You're entirely correct. About 80% of my programming was in assembler. The purpose of the higher level languages is to introduce abstraction so that you can concentrate on solving the problem with a more human outlook, rather than accomodating the Von Neumann paradigm.
As machines get more powerful and have more resources, the abstraction becomes possible. It's less efficient in terms of the micro, but more efficient in terms of the programmer. Hardware costs are down and people costs are up, so the abstraction yields a better return on investment.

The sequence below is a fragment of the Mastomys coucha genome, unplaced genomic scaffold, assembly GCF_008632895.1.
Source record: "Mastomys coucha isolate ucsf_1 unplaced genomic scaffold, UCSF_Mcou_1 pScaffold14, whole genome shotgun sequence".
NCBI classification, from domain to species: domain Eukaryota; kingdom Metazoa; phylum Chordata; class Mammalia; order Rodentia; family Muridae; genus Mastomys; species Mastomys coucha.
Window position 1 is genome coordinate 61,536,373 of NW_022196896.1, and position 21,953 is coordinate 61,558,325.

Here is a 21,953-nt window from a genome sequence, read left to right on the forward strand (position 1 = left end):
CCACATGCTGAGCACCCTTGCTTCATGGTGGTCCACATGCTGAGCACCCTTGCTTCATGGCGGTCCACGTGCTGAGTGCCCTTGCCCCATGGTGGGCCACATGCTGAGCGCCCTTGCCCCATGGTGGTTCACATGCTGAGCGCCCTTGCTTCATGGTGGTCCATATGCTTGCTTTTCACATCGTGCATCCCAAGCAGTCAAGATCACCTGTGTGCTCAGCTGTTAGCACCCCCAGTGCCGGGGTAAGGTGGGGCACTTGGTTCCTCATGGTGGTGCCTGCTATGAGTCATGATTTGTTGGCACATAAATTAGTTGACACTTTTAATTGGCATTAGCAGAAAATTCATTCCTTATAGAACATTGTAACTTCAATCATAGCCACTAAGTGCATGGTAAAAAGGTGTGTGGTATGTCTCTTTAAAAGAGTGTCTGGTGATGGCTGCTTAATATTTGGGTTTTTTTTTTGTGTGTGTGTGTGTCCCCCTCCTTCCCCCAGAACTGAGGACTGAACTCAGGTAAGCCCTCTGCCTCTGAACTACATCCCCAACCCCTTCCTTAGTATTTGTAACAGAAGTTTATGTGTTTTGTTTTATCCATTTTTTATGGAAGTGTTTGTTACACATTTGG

The deal is to ask yourself how you would solve the problem; forget the demands of the machine and work only with the demands of the specific language.
I'll work something up along C++ lines and post it.